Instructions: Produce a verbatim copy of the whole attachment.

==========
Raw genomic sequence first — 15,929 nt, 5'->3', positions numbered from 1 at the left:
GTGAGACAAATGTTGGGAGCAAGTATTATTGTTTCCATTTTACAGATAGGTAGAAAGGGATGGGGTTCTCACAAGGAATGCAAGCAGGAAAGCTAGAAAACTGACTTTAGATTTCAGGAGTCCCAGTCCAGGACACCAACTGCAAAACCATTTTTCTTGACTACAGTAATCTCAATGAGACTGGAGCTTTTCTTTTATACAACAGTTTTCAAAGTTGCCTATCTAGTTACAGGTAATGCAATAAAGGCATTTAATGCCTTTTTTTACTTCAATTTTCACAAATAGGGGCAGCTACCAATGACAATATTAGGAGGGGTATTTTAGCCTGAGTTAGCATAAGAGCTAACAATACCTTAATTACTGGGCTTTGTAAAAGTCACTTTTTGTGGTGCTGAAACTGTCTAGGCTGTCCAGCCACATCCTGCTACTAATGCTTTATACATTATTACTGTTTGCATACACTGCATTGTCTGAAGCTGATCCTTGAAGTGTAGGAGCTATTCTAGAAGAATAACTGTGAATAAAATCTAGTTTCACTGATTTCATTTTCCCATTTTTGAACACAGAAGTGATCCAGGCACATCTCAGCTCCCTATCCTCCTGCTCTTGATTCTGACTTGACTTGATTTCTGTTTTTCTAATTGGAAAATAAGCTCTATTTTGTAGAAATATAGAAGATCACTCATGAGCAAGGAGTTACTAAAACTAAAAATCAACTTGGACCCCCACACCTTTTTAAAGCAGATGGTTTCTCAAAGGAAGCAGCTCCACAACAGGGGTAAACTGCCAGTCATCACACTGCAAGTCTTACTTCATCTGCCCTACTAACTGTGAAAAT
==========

Raw genomic sequence first — 15,929 nt, 5'->3', positions numbered from 1 at the left:
GTGAGACAAATGTTGGGAGCAAGTATTATTGTTTCCATTTTACAGATAGGTAGAAAGGGATGGGGTTCTCACAAGGAATGCAAGCAGGAAAGCTAGAAAACTGACTTTAGATTTCAGGAGTCCCAGTCCAGGACACCAACTGCAAAACCATTTTTCTTGACTACAGTAATCTCAATGAGACTGGAGCTTTTCTTTTATACAACAGTTTTCAAAGTTGCCTATCTAGTTACAGGTAATGCAATAAAGGCATTTAATGCCTTTTTTTACTTCAATTTTCACAAATAGGGGCAGCTACCAATGACAATATTAGGAGGGGTATTTTAGCCTGAGTTAGCATAAGAGCTAACAATACCTTAATTACTGGGCTTTGTAAAAGTCACTTTTTGTGGTGCTGAAACTGTCTAGGCTGTCCAGCCACATCCTGCTACTAATGCTTTATACATTATTACTGTTTGCATACACTGCATTGTCTGAAGCTGATCCTTGAAGTGTAGGAGCTATTCTAGAAGAATAACTGTGAATAAAATCTAGTTTCACTGATTTCATTTTCCCATTTTTGAACACAGAAGTGATCCAGGCACATCTCAGCTCCCTATCCTCCTGCTCTTGATTCTGACTTGACTTGATTTCTGTTTTTCTAATTGGAAAATAAGCTCTATTTTGTAGAAATATAGAAGATCACTCATGAGCAAGGAGTTACTAAAACTAAAAATCAACTTGGACCCCCACACCTTTTTAAAGCAGATGGTTTCTCAAAGGAAGCAGCTCCACAACAGGGGTAAACTGCCAGTCATCACACTGCAAGTCTTACTTCATCTGCCCTACTAACTGTGAAAAT